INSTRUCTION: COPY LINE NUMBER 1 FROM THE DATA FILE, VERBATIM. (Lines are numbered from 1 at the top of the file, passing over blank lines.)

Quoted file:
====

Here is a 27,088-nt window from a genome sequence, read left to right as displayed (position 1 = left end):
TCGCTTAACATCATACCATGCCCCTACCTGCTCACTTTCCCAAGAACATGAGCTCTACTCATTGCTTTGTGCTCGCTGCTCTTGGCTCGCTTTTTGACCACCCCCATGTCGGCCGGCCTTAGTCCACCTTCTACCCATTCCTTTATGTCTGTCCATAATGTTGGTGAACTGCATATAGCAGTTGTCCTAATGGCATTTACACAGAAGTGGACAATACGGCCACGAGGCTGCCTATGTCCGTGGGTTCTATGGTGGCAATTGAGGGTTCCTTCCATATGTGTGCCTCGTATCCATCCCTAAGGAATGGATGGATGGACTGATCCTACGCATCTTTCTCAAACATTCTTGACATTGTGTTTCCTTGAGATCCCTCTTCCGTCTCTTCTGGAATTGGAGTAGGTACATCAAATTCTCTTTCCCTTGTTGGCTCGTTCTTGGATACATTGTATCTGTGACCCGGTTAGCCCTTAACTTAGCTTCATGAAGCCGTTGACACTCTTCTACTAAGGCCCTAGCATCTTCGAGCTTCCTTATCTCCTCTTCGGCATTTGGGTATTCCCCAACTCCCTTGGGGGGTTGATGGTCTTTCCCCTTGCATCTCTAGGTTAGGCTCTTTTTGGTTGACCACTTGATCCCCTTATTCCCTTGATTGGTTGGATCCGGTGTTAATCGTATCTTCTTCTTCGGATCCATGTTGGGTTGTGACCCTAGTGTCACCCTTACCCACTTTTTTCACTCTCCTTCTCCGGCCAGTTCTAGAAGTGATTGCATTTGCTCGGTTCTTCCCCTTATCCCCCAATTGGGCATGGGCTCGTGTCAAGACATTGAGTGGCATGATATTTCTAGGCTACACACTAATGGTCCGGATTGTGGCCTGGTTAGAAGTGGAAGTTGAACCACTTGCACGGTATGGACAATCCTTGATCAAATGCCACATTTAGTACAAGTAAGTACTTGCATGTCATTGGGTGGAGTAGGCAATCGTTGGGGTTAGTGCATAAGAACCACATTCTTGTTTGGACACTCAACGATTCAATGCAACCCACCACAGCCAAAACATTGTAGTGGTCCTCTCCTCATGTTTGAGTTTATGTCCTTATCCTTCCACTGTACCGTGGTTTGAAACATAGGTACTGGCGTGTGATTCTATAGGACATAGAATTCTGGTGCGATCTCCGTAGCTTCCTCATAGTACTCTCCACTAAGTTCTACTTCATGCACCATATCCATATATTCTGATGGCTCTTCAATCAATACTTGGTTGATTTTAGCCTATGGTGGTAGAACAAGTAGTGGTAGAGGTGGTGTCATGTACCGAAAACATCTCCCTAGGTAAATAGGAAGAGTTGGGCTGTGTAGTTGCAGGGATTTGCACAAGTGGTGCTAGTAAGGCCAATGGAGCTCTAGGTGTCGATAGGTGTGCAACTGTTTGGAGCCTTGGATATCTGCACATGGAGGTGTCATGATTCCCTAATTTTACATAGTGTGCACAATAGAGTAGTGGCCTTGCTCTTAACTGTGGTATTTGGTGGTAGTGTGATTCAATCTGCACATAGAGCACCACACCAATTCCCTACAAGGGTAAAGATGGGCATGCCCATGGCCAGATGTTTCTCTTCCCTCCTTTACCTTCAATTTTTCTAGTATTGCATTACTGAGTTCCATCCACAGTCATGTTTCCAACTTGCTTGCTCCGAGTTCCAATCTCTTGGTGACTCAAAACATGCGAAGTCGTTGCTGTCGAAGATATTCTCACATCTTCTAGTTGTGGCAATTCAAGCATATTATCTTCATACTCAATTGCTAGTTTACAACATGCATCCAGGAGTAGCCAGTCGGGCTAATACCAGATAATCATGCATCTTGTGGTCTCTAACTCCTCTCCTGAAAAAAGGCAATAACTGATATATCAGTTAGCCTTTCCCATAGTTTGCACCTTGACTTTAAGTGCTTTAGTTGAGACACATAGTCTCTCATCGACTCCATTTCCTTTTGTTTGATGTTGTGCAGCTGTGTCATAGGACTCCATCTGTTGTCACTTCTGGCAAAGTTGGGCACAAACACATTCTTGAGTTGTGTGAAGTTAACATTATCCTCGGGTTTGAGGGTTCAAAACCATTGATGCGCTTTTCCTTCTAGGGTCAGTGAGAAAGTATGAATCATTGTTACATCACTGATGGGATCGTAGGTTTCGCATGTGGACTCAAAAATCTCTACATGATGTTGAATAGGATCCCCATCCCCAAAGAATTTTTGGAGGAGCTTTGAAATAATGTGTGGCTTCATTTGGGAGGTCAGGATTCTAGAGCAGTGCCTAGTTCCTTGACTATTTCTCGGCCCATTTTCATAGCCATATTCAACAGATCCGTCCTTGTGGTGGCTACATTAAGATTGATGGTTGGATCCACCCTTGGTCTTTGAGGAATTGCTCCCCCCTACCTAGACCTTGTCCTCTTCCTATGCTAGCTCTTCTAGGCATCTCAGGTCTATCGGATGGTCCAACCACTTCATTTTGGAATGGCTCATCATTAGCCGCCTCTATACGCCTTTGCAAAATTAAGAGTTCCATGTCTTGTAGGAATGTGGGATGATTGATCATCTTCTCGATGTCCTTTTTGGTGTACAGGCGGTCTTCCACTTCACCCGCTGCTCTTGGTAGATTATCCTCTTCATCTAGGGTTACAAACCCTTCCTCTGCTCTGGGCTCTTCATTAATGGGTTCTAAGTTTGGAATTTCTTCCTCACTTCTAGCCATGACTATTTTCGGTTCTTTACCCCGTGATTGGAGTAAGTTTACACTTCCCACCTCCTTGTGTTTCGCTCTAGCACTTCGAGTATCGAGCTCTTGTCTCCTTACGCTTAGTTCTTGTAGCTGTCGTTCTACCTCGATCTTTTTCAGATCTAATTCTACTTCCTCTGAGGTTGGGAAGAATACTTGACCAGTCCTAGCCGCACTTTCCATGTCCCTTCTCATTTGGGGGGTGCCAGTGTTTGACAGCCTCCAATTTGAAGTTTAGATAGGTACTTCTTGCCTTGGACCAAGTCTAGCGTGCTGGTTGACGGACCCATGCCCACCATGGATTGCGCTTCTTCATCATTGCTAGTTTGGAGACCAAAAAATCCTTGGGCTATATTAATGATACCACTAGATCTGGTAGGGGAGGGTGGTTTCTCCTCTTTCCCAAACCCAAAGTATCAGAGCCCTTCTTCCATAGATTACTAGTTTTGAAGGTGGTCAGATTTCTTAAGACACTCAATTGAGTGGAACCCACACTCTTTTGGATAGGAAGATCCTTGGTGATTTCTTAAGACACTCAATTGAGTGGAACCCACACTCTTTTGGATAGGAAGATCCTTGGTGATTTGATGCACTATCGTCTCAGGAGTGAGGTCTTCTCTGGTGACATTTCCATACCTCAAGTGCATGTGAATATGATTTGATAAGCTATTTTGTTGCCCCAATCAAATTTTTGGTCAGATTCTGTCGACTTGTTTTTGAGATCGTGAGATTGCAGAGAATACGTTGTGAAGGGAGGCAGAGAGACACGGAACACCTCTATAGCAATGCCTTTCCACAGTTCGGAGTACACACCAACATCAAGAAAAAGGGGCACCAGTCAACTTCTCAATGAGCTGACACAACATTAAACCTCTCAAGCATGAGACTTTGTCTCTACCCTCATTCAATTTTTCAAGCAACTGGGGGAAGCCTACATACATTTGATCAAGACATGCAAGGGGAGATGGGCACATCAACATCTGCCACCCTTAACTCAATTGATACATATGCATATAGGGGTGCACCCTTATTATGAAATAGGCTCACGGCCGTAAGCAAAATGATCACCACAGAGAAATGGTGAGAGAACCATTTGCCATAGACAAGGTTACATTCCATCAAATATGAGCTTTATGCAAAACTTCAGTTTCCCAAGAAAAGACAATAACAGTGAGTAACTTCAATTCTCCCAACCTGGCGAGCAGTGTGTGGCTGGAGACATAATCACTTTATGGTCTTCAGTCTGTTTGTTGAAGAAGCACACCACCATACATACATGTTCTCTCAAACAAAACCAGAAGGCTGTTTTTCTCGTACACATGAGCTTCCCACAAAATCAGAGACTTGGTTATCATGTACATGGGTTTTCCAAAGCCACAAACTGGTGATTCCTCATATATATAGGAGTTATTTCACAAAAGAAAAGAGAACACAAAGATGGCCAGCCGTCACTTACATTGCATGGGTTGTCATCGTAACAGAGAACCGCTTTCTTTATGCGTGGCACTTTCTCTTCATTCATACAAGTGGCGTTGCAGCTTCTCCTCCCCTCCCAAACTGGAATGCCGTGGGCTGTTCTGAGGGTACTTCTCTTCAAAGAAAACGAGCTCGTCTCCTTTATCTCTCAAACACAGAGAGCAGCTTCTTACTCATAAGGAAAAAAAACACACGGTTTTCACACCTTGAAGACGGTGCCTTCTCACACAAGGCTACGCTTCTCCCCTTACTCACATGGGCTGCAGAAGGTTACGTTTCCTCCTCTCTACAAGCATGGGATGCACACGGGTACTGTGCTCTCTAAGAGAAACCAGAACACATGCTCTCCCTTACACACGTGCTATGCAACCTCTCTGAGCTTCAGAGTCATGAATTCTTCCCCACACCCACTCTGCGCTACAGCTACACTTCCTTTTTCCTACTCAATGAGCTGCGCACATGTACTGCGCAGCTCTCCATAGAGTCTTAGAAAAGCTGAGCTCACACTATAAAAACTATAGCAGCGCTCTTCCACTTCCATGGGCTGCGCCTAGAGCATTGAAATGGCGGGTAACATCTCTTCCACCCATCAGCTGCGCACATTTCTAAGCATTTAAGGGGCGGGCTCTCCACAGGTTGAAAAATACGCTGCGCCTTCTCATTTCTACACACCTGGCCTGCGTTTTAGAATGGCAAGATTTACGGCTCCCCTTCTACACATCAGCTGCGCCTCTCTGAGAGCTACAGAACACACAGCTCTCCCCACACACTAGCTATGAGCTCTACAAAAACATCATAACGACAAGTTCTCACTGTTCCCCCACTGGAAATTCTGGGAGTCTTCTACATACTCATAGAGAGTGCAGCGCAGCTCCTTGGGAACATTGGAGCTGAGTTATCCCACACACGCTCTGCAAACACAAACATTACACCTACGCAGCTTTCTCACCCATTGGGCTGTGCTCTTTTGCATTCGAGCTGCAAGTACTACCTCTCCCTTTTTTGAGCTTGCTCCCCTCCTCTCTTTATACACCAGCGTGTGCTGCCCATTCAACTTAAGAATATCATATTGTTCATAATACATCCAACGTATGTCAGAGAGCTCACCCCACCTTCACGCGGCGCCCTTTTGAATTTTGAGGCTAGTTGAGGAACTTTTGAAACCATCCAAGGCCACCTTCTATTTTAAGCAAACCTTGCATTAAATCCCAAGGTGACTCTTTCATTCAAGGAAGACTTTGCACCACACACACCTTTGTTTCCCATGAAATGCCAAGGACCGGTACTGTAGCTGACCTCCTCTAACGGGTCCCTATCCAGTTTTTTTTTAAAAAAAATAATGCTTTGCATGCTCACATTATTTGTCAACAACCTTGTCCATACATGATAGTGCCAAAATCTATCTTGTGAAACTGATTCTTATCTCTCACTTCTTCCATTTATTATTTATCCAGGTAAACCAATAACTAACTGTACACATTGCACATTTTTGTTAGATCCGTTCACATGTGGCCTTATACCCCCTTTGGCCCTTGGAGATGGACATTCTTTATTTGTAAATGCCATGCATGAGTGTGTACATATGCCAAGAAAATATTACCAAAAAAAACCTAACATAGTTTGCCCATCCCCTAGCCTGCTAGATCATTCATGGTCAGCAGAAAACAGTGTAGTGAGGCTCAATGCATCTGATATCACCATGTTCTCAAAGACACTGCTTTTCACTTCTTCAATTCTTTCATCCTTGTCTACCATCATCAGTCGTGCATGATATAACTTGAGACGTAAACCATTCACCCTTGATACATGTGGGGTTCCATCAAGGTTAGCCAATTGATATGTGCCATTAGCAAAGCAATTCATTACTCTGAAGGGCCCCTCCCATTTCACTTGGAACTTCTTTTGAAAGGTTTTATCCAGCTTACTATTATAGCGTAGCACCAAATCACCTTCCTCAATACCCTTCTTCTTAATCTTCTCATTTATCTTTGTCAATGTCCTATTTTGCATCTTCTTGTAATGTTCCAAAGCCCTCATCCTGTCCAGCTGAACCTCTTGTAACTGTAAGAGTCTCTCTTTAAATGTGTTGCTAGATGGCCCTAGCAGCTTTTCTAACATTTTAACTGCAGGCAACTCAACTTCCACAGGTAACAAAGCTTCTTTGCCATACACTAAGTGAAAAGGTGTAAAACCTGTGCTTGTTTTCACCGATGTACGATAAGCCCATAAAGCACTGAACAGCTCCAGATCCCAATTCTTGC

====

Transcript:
Here is a 27,088-nt window from a genome sequence, read left to right as displayed (position 1 = left end):